❧Characters: Rielle & Eliana❧
The Empirium Trilogy follows angels and marques, godsbeasts (I named my car Atheria, fight me) and monsters; and at its core, it is achingly human. The imperfect, flawed, broken and scarred characters of Rielle and Eliana are maybe the most beautiful voices I’ve ever read. I don’t mean that to say they’re perfect 25/8; most of the time, they’re stumbling, flailing, and yet throughout the book, they remain so heartbreakingly human, despite the world-sundering power they both have.
It’s not often that I cry over characters, but watching Rielle struggle between the rock of what’s expected of her and the hard place of what she truly wants, really broke my heart. This is a woman who is angry (if you know anything about me, you’ll know I would die for angry women), fierce, hurting, unforgiving, and still so loving. I don’t want to make it sound like Rielle is a person who, at the end of the day, will make what could widely be regarded as The Most Ethical And Morally Correct Choice Because She Loves Some People, but her grayness and her fury all found its place in Kingsbane. Oh, and also in my heart.
Eliana also stole my heart (they all did, I want to marry every single one of these characters. Except for Remy, he’s too young, but I want to be his friend. I’ll be your reading friend, Remy). When reading Furyborn, it took me the longest to get “into” her character, mostly because I am such a hoe for court intrigue, so Rielle’s palace-oriented plot stole the show for me in the beginning.But. By the end of Furyborn, I was also ready to let Eliana step on me, and now she can just good ol’ fashioned do whatever she wants to me. I think Eliana really found her voice in Kingsbane, and by that I don’t mean that she became gloriously stubborn–she’s always been gloriously stubborn.
What I’m trying to say is that the relationship between Eliana and her power (which, similarly to Rielle and her own connection to the empirium, is an actual, tangible relationship), really started to shine. Even as she remains wary of the power she was given because of her mom (who, as we know from the prologue of Furyborn, might not be the Most Stable Person Ever), she starts to discover her own place within her role as the Sun Queen. She makes it her own in a way that I think Rielle struggled with – which is probably why she had such a hard time in Kingsbane (oh, but don’t worry! Eliana also has a hard time in Kingsbane! Claire Legrand spares no one!).
❧Characters: Audric & Simon❧
Someone I want to bring attention to is Audric, who I feel sometimes gets lost behind the hunky glory of our favorite glowerer, Simon. THIS BOY (prince, god [no that’s not a spoiler just my opinion], whatever you want to call him). He freaking deserves the world. And we know, courtesy of Furyborn‘s mindblowing prologue, he doesn’t get it (BRB CRYING). This entire book, even when things were going okay for Audric, I wanted to wrap him in a hug. I love the dark broody Simon types, but there’s something about the sensitive, loyal, dare I say golden-retriever personality that Audric has (and does best) that I just find myself so drawn to.
Also he’s, like, a sex god and that’s?? Never?? A?? Bad Thing?? (Oh, yeah, btw if you loved the schmexiness of Furyborn, you will not be disappointed by the I-better-start-fanning-myself-and-hoping-nobody-looks-over-my-shoulder-because-yeah-I’m-definitely-reading-this-sexy-time-scene-in-public romance of Kingsbane. I get that sex in YA is somewhat of a hot topic, but as a teenage girl, I have to say there’s nothing more valuable than being made aware of the fact that it’s NOT ALL ABOUT THE GUY and YOU DESERVE PLEASURE TOO and CONSENT IS IMPORTANT.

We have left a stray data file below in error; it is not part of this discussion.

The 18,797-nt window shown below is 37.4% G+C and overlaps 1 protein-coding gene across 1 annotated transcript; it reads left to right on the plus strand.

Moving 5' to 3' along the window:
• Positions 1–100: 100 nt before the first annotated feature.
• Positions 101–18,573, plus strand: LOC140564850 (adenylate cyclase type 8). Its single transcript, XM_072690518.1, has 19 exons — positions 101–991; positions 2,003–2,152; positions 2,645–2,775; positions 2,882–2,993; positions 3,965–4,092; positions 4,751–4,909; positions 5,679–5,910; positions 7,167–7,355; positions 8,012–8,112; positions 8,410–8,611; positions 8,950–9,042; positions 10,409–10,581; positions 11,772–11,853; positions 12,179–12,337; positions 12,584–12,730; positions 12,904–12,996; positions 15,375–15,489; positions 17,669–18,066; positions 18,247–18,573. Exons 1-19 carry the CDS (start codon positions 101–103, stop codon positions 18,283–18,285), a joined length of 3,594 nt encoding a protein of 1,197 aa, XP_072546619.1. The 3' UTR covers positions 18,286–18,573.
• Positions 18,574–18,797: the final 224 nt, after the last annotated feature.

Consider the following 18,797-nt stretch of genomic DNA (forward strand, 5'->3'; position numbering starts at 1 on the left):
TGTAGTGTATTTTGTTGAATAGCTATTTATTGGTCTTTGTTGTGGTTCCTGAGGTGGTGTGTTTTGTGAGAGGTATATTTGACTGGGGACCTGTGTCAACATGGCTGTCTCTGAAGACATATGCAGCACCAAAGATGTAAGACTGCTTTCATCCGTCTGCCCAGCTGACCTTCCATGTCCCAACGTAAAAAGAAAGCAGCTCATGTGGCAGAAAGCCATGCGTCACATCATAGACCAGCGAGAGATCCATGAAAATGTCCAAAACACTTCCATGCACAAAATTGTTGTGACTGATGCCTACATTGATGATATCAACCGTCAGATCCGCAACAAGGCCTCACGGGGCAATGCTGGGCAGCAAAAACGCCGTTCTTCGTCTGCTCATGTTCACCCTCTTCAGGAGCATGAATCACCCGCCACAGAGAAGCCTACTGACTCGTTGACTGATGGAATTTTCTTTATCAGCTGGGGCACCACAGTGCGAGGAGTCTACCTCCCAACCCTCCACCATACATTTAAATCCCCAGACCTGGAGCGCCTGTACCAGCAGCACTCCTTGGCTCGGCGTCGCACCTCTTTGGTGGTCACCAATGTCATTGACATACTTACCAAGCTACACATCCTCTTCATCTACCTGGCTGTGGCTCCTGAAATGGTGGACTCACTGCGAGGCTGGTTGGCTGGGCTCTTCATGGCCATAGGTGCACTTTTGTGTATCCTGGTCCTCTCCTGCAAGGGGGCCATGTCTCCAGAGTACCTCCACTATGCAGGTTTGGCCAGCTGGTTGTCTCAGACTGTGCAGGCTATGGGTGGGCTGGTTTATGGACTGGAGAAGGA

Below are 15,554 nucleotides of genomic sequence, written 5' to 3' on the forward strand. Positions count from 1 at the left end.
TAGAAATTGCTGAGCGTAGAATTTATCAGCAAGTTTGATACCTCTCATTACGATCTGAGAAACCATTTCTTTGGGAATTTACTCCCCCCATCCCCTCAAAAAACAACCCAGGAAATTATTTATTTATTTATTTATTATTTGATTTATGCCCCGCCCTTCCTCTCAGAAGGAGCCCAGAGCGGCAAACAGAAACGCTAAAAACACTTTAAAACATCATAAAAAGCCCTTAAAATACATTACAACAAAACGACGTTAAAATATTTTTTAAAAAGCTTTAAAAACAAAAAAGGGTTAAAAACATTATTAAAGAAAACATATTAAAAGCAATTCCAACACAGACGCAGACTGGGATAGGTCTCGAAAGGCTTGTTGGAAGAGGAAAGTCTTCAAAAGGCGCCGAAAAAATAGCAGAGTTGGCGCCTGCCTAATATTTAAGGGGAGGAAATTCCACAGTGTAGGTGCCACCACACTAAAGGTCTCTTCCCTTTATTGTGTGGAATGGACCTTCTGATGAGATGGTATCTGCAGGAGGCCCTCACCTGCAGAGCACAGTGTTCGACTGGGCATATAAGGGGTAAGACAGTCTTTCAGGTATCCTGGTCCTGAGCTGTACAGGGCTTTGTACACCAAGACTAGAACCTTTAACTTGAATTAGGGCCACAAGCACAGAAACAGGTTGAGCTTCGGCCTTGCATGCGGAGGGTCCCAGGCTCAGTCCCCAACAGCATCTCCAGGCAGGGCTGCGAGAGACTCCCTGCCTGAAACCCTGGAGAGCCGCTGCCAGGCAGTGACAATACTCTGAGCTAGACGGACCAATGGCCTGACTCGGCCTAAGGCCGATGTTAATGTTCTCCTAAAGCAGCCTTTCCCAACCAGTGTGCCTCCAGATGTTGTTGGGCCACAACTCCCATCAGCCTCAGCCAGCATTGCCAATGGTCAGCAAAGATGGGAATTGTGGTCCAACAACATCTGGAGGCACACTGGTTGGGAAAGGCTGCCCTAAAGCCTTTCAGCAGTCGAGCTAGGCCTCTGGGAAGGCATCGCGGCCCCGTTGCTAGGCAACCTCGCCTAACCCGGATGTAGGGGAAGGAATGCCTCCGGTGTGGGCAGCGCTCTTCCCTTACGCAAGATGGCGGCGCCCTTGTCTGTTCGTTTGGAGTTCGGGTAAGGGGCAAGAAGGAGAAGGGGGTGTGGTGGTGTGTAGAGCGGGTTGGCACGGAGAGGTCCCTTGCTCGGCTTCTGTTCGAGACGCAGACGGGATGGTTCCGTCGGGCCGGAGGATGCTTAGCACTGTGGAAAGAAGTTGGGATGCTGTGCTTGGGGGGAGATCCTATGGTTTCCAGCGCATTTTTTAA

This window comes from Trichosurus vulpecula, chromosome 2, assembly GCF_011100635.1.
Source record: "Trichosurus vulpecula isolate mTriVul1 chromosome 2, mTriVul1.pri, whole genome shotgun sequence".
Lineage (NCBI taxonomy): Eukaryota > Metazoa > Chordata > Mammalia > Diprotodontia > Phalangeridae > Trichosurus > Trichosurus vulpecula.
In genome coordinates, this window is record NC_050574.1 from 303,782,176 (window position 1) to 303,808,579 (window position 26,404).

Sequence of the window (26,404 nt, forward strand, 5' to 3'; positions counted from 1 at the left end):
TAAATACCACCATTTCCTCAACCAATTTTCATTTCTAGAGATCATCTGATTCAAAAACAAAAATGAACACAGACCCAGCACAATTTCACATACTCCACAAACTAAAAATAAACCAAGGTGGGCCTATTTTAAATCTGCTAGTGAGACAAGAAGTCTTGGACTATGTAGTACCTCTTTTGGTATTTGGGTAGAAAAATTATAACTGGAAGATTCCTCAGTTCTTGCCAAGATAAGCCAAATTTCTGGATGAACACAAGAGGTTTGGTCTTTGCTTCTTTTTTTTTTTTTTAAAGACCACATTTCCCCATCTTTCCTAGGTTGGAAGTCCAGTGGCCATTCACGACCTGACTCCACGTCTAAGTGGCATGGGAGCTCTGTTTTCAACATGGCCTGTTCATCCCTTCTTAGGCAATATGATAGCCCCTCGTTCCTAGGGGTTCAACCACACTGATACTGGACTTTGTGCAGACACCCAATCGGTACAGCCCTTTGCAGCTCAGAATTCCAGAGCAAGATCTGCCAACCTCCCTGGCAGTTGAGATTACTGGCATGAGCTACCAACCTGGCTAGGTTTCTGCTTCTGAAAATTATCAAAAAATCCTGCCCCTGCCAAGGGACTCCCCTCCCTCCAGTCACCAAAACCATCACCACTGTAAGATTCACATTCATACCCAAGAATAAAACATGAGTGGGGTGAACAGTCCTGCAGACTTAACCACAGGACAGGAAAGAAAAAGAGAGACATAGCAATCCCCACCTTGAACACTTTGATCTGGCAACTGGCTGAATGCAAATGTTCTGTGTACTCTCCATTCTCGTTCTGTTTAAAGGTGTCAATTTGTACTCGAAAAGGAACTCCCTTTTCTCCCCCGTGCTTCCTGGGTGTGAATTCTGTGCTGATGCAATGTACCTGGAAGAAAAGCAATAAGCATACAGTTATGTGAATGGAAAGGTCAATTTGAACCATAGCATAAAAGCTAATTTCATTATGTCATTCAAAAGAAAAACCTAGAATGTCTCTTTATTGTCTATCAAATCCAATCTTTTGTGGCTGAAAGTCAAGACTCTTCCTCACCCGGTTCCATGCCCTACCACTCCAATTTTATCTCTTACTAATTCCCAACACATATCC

Thanks for coming to my TEDTalk).
Anyway, the book is literally called KINGSbane and it doesn’t take a genius to figure out which king that’s in reference to. And *I cry* I just love Audric so much. The friendship between Audric, Rielle, and Ludivine was one of my favorite parts of Furyborn, and while shit definitely hits the fan in Kingsbane, I still found him to be the most supportive, loyal cheerleader Rielle has ever had, and I loved him even more for it.
Simon: Still sexy. Still broody. Still mysterious. There’s a lot that we find out about Simon in Kingsbane, so if you were hoping we’d learn more about The Wolf, you will be delighted by Kingsbane, because we learn a lot. Oh, boy do we learn a lot. I feel like I can’t talk much about Simon, because he’s so important to the story, and anything I say might be a spoiler, so I’m just going to leave it at that. Simon’s still sexy. Simon’s still mysterious. And, yeah, fine, sure, whatever, maybe I have a softspot for the Wolf. Maybe.
Corien: The relationship I have with Corien is complex. I want to scream that I hate him while we get married. Which is messed up, but so is he, so whatever. We do learn more about Corien in Kingsbane, and there are actually a lot of angelic revelations to look forward to! He’s still that Draco Malfoy-type where you’re like “Garrrrrhhhhh why are you so wicked and even worse why is it a turn on.” Like, that’s his character. I don’t know whether to fan myself or punch him in the nose.
And, finally, that ending. Listen, the entirety of Kingsbane is just one giant rollercoaster, a constant ride of HHHHWTFHHHH that leaves your stomach all topsy-turvy. But then Claire Legrand hits us with the ending, and it’s like being ejected from the rollercoaster into open air. Like parachuting without a parachute. I was crying. My roommate was staring at me. I attempted to make myself feel better with a milkshake but even ice cream couldn’t undo that ending. I wish I’d been prepared, y’all. But this is Claire Legrand we’re talking about, so at the end of the day, none of us will ever be prepared.
Legrand still delights with her impeccable world-building (the headings for each chapter, with the journal entries and letters and everything? Those are one of the most underrated parts of these books), and her characters really find their places within the hearts of the readers. There’s drama, suffering, agony–and that’s only on the part of the reader! I couldn’t have asked for a better buildup to the Empirium Trilogy’s finale (I hate saying that, it can never be over).
I don’t even know how I’m expected to wait for book 3. Things like murder and torture are illegal and yet no law is sparing me the agony of having to cool my jets and actually suffer for a whole year. Inconceivable. Even still, Kingsbane was everything I was hoping for and so much more.